The question is, what are the basic rules that are “embodied in ethical custom” but not in law? If those basic rules “embodied in ethical custom” include that the corporation has a social responsibility – such as to be fair to its customers and employees and suppliers, even if it reduces profits – then the corporation has a social responsibility after all.
The way the followers of Friedman dealt with this conundrum was simply to drop the part about the rules “embodied in ethical custom.” The admonition to business became, “to make as much money as possible while conforming to the law.”
The rules of society as embodied in written law, however, are only the leading edge of a far larger issue . The bigger issue is all of the norms and unspoken contracts that we abide by every day; in the words of the legal scholar Lynn Stout, as quoted by Pearlstein, “Newspapers are left in driveways when no one is about; brawny young men wait peacefully in line behind frail senior citizens; people use ATM machines without hiring armed guards; stores stock their shelves with valuable goods watched over by only a few sales clerks.”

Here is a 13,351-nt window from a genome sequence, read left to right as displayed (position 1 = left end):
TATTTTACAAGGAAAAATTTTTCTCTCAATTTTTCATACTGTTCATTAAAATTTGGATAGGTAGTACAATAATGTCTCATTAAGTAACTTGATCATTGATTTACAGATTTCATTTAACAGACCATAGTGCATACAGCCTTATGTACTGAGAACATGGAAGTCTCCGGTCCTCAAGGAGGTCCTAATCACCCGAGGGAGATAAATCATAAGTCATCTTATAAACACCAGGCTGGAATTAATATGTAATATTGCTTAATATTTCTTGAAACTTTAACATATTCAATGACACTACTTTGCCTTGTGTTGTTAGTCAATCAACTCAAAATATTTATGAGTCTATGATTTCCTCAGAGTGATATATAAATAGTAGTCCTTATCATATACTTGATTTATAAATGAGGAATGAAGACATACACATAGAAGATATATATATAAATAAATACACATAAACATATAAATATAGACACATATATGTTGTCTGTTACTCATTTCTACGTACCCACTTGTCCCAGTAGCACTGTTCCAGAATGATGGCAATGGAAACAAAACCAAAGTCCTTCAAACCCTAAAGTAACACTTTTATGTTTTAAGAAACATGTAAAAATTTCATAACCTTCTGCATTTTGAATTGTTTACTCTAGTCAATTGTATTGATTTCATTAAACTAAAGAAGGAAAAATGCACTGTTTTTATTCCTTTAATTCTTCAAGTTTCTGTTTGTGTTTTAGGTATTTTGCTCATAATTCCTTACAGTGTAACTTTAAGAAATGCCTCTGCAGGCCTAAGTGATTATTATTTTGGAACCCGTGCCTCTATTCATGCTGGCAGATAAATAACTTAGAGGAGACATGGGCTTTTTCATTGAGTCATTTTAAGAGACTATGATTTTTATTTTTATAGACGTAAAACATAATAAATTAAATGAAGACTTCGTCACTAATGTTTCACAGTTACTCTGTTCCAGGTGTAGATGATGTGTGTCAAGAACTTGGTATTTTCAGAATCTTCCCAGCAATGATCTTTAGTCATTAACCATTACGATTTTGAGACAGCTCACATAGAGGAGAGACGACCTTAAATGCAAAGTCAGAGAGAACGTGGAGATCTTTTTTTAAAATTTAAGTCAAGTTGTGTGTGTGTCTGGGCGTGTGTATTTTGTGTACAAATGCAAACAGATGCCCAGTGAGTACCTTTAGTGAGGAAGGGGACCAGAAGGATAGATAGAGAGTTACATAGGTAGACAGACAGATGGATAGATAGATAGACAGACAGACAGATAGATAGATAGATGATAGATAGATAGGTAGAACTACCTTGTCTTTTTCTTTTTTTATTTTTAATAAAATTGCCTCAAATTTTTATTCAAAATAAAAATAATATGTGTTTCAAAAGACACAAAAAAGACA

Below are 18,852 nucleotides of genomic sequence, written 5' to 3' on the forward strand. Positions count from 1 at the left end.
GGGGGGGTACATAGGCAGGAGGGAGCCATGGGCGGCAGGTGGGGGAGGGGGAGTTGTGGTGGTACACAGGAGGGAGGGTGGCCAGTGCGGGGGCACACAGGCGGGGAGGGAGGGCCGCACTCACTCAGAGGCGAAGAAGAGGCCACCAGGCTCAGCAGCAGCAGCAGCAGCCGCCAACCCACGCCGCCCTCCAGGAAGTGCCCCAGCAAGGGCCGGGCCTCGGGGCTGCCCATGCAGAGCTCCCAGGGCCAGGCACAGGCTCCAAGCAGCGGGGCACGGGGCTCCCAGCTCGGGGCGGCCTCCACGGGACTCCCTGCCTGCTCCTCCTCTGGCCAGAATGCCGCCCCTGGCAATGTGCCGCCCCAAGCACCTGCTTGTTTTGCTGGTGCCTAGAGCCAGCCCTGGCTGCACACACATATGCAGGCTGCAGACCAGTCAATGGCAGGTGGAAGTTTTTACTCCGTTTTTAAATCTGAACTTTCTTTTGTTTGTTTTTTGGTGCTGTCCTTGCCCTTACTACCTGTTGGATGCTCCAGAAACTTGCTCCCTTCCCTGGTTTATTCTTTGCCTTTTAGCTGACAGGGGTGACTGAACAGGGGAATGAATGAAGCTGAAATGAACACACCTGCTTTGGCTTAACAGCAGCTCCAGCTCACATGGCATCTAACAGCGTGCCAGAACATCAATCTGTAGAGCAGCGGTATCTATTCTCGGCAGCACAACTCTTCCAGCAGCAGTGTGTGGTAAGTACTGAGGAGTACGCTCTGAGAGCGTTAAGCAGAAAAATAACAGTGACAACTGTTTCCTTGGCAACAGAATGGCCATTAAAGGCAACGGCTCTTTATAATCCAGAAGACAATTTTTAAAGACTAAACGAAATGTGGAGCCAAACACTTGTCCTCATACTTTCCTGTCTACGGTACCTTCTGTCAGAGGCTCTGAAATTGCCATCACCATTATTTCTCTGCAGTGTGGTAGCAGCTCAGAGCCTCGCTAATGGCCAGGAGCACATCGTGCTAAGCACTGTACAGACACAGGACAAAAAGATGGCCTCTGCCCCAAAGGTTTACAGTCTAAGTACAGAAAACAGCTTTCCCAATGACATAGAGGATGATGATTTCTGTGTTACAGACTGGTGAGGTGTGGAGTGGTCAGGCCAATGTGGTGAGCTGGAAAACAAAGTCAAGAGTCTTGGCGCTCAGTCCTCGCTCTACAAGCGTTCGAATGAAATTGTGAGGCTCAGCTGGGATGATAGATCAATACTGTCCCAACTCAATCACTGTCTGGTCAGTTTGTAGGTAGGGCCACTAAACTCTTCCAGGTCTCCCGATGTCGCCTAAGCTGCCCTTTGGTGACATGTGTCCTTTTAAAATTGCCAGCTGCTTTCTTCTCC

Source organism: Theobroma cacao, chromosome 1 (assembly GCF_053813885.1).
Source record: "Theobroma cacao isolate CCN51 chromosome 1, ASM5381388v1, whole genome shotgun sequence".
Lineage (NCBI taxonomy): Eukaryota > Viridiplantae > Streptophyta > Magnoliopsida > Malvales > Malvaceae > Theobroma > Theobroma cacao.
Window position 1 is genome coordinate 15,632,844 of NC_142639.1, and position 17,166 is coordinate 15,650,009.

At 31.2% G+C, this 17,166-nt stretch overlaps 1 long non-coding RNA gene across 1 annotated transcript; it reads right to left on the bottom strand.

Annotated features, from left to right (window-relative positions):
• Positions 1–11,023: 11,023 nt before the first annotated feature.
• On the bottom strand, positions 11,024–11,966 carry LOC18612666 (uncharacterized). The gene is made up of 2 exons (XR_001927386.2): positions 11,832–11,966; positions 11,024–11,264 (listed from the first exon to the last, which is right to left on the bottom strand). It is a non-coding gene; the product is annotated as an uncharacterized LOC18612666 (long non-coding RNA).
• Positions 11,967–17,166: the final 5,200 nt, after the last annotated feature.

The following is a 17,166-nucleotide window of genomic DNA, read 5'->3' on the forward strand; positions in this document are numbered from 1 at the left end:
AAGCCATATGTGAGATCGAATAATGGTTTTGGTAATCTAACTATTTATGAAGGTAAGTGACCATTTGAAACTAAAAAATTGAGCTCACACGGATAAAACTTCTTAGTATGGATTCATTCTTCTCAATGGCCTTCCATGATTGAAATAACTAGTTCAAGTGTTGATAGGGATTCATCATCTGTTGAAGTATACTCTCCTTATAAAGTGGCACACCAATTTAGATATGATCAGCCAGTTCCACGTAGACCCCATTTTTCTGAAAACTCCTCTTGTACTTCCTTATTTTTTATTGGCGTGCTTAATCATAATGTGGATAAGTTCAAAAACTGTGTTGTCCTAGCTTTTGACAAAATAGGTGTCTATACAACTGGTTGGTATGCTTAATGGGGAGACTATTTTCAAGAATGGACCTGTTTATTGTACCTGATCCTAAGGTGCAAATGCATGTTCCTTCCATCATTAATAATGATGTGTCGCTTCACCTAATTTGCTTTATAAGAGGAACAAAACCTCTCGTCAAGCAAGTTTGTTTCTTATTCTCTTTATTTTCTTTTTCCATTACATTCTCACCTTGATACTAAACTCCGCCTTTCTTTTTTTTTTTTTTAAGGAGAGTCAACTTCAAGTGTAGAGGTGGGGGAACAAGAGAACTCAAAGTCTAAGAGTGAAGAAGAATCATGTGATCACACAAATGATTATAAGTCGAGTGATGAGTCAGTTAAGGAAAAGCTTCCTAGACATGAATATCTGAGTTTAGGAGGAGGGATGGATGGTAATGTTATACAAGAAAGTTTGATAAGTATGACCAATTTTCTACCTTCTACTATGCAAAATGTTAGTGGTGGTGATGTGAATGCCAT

Countries in which people do not observe these norms, and countless others, do not do well economically.
What Friedman’s article encouraged – at least as it was subsequently interpreted, to get around its fatal flaw – was a reduction in the importance assigned to societal norms. One inevitable result of downplaying the many tacit and unwritten contracts of “social responsibility” was an increased focus on making more rules explicit and written; for example, bills passed by Congress contain many more pages than they did decades ago. But it also means that rules embodied only in “ethical custom” are taken less seriously than they were.
Seth Klarman, in his fourth quarter 2018 newsletter, makes a point of this distinction. “American democracy operates not just from a system of rules but also norms,” he says. Norms “reflect a core cultural aspiration of fairness, civility, and community that is more socially powerful, and broader in reach, than any statute or regulation.” He adds that “social cohesion is essential for those who have capital to invest.”